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Experiencing hunger first-hand

Wednesday, Mar. 5 | By Hannah Dellinger
Young adults Madeline Oliveri, John Kiser and Kendra Wright (above) play crab soccer to burn energy during a 30-Hour Famine event.
Photo by Adam Goings
Most of us are fortunate enough to not be familiar with the feeling of genuine hunger.

For this reason, Our Saviour Lutheran Church in Warrenton, and many other churches of all denominations across the nation, hold annual 30-hour famine events so that the congregation can experience firsthand what others suffer through every day.

“We’re blessed in this community,” said Tom Bartkiewicz, a member of Our Saviour. “We don’t see or feel hunger. This is an opportunity for youth who are 'victims' of comfort. They don’t know any different, everything in provided. To learn that that’s not the way that it is in much of the world and for them to actually experience hunger for 30 hours make a huge impact on their lives.”

This is the 10th year that the church has partnered with World Vision, a Christian humanitarian organization that works to tackle world poverty and injustice.
Each year the church holds the 30-hour famine event in order to raise money for starving children around the world and as an educational opportunity for the youth of the church.

“Helping the poor and the needy is what drew me into ministry and it’s one of the most primary things that the church does,” said the church’s pastor, Terri Church. “We’re here for worship and to help the poor and sometimes in a suburban setting in a congregation, it’s easy to get away from that. This gives a real visceral way for the kids and adults to physically experience something about the people that they are helping.”

The first night of the famine, a funeral service is held for all of the children in the world who have died from hunger and malnutrition. During the service, a church member strikes a drum once for every time that a child in the world dies from hunger.

“When we first started the drumming was on the order of once every two and a half or three seconds,” said Tom. “We’re down to nine seconds this year. What World Vision is doing is making a positive impact. For the youth who have been doing it over the years, that message to the kids is that they are making a positive difference in the world.”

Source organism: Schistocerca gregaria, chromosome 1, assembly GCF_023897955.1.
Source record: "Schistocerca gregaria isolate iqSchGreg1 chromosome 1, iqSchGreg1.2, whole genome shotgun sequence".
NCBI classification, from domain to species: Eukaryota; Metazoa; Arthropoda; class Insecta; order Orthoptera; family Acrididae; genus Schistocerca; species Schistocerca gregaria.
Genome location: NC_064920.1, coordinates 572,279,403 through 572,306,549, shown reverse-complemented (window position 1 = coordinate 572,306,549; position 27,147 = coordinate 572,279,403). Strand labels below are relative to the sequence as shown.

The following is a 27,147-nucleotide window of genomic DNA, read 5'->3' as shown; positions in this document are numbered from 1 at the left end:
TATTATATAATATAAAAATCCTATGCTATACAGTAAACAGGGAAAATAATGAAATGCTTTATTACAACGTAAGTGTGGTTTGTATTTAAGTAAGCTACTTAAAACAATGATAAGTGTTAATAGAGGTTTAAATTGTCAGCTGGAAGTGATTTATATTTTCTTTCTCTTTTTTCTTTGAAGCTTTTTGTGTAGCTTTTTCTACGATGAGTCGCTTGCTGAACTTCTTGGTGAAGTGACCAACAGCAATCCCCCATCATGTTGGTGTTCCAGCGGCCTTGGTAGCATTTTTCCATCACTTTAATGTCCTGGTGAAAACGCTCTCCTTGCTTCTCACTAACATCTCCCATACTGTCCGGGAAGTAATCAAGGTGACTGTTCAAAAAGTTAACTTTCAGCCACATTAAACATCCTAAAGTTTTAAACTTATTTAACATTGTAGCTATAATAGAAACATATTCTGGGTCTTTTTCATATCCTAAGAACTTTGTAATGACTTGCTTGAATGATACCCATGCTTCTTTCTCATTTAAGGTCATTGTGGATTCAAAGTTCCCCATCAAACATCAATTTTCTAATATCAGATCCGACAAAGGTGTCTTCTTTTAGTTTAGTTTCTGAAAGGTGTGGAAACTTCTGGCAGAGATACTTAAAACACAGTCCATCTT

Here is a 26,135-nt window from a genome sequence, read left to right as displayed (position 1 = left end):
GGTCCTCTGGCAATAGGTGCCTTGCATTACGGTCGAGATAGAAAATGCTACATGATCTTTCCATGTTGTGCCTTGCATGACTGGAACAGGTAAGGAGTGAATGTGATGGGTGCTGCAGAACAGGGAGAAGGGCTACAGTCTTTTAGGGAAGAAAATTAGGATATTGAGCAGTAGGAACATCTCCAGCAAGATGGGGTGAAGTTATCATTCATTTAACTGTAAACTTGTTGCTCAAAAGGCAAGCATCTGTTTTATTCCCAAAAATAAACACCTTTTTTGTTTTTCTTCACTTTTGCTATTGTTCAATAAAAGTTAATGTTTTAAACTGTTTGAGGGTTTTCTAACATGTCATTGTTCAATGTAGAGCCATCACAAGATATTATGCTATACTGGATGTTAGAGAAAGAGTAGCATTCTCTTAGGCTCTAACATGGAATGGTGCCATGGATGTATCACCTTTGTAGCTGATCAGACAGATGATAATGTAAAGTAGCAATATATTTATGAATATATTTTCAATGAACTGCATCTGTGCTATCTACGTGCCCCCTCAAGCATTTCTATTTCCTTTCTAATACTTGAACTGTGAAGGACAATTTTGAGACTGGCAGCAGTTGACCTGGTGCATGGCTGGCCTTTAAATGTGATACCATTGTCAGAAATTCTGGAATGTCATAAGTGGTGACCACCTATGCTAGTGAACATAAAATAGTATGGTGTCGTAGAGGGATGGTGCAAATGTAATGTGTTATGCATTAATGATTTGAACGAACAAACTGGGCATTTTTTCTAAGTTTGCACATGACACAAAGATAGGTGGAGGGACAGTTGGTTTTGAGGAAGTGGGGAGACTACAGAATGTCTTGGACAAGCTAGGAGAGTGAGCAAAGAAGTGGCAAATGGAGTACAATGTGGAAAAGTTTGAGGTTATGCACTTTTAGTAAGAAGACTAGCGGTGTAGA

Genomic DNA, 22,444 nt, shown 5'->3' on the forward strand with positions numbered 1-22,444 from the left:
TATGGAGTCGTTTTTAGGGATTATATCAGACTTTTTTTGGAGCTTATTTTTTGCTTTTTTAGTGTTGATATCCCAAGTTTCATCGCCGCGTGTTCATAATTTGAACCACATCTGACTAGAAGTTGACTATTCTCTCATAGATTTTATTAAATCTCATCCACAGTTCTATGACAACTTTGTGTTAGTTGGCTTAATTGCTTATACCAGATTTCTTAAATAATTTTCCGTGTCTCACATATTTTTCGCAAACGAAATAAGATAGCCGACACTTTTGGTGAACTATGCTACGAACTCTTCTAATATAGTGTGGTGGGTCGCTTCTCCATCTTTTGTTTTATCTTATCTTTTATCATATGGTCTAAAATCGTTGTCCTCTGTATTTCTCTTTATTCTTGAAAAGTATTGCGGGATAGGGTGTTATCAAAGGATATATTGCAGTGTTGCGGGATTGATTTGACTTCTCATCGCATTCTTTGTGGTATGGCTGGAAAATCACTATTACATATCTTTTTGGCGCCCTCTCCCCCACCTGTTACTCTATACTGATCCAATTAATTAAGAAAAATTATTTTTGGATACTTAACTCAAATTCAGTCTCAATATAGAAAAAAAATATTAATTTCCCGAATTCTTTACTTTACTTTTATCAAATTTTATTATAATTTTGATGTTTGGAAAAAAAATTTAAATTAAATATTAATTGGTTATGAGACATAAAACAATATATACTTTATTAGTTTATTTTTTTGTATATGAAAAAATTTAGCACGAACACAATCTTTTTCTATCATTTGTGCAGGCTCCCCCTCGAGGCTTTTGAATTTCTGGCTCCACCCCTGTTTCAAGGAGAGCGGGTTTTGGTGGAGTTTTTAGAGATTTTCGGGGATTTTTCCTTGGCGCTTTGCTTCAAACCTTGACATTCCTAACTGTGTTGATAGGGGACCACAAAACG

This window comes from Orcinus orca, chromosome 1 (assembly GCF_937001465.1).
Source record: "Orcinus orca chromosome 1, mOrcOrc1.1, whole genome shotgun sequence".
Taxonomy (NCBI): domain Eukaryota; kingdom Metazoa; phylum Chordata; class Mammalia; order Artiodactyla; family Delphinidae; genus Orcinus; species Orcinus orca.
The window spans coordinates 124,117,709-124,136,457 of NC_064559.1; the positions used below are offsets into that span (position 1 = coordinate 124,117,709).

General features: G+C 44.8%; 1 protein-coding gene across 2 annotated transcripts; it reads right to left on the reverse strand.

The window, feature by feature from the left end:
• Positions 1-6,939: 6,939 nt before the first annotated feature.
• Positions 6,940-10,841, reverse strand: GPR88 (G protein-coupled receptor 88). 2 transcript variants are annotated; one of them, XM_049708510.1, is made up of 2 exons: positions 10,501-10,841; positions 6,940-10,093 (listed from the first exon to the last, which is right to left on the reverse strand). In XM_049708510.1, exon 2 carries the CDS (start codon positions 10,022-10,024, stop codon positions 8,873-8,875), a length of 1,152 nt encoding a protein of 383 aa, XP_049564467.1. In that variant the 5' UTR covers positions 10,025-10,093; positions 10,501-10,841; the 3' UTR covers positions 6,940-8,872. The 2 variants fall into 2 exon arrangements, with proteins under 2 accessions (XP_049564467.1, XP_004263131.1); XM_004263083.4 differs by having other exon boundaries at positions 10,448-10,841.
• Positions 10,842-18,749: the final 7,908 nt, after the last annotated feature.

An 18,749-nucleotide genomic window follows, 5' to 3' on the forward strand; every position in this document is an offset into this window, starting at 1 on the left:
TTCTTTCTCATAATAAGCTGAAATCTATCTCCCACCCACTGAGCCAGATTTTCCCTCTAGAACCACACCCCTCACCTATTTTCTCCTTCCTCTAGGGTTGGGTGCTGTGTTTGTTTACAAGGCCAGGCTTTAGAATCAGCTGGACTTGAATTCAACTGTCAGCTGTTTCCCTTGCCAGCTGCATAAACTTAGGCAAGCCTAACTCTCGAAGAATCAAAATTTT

Tom’s daughter, Hannah Bartkiewicz, a senior at Fauquier High School, has participated in the famine since she was in sixth grade. Last year she organized the entire event and this year she is helping another youth to run it.

“Not only is it fun, but we’re doing for a good reason and raising money for people in need,” said Hannah.

The children are each sponsored by family and friends with donations ranging from $10 to $425 per child. In the past, the congregation has raised more than $20,000 for World Vision’s efforts and plans to raise the same amount this year.

Thirty-five children ranging from sixth to 12th grade, as well as nine adults, participated in this year’s famine.

During the 30 hours the children broke up into small “tribes” that were led by an adult and an older child. In the groups the kids learned about different countries and cultures and respective hunger and nutrition challenges. This year the children learned about the people of the Amazon Rainforest.
The tribes competed against each other in various team building games and exercises over the course of the famine. This year the tribes had to work as teams to find a way to cross an imaginary Amazon River made out of warped two by fours.

After the famine, the congregation comes together for its worship service followed by a potluck dinner to break the fast.
For more information, visit oslc-warrenton.org

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